You already know how uplifting Cantor Reinwald‟s voice is when he leads the congregation in prayer. A mutual friend likes to describe his voice as being as smooth as melted chocolate. Many times I‟ve lost myself in his singing, experiencing transcendence and feeling the presence of God only to realize that I‟ve missed my cue and forgotten to continue reading the service. But did you know that he is also a talented composer? Do you know his setting for Yih‟yu L‟Ratzon or Oseh Shalom? Or has he been characteristically modest and not yet worked them into services? Singing with him or quietly listening, using his own settings or those of other composers, Cantor Reinwald leads us all to experience God through prayer.

Cantor Reinwald is an accomplished scholar of music history. His specialty is music of the Holocaust and I will never forget the concert and presentation of his research. It was immersive as if we were there in a cafe experiencing the music for the first time. I don‟t speak yiddish and I understand only a few words here and there, but nobody could deny the power of the music, bringing that painful period of our history to life and understanding. There are some cynics out there who might say that when the rabbi asks the cantor to deliver a sermon in song, it‟s only because the rabbi wants a break from writing. Okay, I‟ll admit there is some truth to that. Cantor Reinwald, however, always took several months of research in preparing his sermons in song and every time he delivered one, I felt like I was back at Hebrew Union College listening to one of the weekly cantorial practicums I was so privileged to experience. Never doubt for a moment how much scholarship and learning he has to offer.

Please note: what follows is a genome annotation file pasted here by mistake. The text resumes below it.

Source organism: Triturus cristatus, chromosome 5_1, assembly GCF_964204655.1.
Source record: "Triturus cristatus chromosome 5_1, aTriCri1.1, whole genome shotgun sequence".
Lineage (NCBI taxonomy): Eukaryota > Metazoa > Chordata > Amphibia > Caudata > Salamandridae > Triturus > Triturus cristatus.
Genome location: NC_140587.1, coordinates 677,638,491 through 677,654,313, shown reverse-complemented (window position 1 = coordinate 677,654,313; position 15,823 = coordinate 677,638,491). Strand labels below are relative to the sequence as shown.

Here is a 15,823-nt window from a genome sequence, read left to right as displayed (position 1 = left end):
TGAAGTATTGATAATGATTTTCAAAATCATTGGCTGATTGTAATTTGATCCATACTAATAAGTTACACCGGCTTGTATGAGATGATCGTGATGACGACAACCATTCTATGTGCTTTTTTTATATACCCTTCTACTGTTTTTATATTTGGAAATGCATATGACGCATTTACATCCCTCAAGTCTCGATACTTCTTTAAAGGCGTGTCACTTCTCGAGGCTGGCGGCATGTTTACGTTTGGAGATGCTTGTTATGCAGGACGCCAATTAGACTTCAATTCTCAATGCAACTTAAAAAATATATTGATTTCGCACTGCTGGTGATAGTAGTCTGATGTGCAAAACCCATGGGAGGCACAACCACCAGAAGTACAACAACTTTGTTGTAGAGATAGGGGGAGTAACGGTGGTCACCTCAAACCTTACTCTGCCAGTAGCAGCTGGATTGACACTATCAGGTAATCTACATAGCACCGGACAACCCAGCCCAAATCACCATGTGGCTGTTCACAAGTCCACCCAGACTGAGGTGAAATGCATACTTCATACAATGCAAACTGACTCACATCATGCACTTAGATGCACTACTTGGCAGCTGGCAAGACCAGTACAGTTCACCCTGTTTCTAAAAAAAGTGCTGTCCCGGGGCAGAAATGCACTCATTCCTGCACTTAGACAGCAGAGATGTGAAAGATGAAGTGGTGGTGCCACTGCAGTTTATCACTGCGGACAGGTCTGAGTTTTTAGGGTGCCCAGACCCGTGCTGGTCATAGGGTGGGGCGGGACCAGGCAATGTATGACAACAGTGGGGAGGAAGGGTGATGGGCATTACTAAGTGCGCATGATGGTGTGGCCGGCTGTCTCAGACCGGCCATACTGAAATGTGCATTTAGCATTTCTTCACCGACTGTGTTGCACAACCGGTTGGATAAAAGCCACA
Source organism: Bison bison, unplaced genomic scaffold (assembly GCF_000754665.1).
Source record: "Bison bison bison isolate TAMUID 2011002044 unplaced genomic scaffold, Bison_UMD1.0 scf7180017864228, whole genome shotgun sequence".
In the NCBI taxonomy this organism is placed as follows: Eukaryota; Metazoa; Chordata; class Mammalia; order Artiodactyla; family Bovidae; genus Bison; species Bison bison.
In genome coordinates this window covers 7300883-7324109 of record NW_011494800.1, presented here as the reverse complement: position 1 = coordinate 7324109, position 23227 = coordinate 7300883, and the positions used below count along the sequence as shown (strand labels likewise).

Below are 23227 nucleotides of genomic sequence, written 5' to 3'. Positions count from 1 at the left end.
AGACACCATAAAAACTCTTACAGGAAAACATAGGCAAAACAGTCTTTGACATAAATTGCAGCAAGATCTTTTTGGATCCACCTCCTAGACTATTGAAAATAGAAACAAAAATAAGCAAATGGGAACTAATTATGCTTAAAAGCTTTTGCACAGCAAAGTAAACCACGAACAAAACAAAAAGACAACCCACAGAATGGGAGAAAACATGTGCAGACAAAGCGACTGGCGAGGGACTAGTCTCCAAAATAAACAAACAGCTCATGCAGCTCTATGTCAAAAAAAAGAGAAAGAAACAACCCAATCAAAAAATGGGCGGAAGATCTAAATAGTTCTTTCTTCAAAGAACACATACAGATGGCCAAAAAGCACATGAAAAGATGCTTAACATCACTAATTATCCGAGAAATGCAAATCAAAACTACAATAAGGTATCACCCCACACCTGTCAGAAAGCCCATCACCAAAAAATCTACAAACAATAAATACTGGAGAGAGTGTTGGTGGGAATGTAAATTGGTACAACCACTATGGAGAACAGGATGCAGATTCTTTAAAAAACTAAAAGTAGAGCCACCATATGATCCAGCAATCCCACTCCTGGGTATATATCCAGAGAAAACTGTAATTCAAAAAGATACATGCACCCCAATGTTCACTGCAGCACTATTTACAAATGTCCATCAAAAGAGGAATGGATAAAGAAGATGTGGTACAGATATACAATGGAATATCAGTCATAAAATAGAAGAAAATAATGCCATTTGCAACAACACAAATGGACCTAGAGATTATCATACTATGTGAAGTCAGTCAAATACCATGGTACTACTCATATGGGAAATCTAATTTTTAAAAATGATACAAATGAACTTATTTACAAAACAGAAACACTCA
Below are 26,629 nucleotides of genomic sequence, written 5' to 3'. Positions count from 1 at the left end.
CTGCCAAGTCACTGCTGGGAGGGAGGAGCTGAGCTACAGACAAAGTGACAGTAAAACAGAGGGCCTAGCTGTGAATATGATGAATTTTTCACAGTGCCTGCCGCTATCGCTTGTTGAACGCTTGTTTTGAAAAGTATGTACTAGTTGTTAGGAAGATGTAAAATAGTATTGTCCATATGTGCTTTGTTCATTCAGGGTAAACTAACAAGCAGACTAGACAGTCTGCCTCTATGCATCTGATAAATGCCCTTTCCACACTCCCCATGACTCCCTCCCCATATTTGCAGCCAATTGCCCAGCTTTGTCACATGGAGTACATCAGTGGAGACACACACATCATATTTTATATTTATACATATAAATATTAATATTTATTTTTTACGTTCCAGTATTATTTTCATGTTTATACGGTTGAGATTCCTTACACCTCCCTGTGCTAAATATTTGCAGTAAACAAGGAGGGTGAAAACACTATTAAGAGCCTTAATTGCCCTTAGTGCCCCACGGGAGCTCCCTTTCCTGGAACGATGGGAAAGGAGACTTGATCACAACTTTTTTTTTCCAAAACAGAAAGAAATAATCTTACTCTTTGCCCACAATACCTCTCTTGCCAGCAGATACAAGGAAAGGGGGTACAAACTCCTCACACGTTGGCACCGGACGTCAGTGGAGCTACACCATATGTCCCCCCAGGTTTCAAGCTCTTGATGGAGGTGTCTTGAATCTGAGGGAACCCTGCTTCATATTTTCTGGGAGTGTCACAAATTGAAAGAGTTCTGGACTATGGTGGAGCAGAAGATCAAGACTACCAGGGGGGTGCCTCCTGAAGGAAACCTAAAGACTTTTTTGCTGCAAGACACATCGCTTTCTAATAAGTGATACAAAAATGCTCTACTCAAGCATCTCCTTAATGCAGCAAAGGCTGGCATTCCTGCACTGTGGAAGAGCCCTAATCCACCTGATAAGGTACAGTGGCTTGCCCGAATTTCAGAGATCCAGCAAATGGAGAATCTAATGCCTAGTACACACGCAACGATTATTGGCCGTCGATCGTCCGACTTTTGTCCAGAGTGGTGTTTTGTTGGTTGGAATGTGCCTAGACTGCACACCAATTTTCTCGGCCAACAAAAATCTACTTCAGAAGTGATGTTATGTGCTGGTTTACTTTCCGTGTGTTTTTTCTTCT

It‟s a pretty high pedestal I seem to have put Cantor Reinwald onto, but trust me, if you haven‟t seen it already, come Purim you will see just how goofy and down to earth he really is. And that is what I am here to tell you this Shabbat when we celebrate Cantor Reinwald beginning what I pray will be a long and mutually satisfying association with Temple Beth Shalom here in Santa Ana. Get to know him. Don‟t just look up at him as if he were unreachable at the top of some tall imposing pedestal. Get to truly know the human being that he is.

We were taught by Abarbanel who was quoting Ibn Caspi, that the altar made of unworked stones and arranged by human beings became the link between humanity and God. Well, we have no stone altars anymore. We burn no animal sacrifices in an attempt to experience the divine. What we have today is sacred community. When we join together, clergy and congregation, each of us bringing our talent and our passion, sharing them with mutual respect all towards the common purpose of making this broken world a better place, then in those moments, we create a sacred community. And that sacred community becomes the link between God and humanity. I charge you this Shabbat to truly welcome Cantor David Reinwald as your partner in creating sacred community and experiencing God‟s presence. David Reinwald is an outstanding cantor and one of the finest human beings I know. You might think you know that now; over time, you truly will.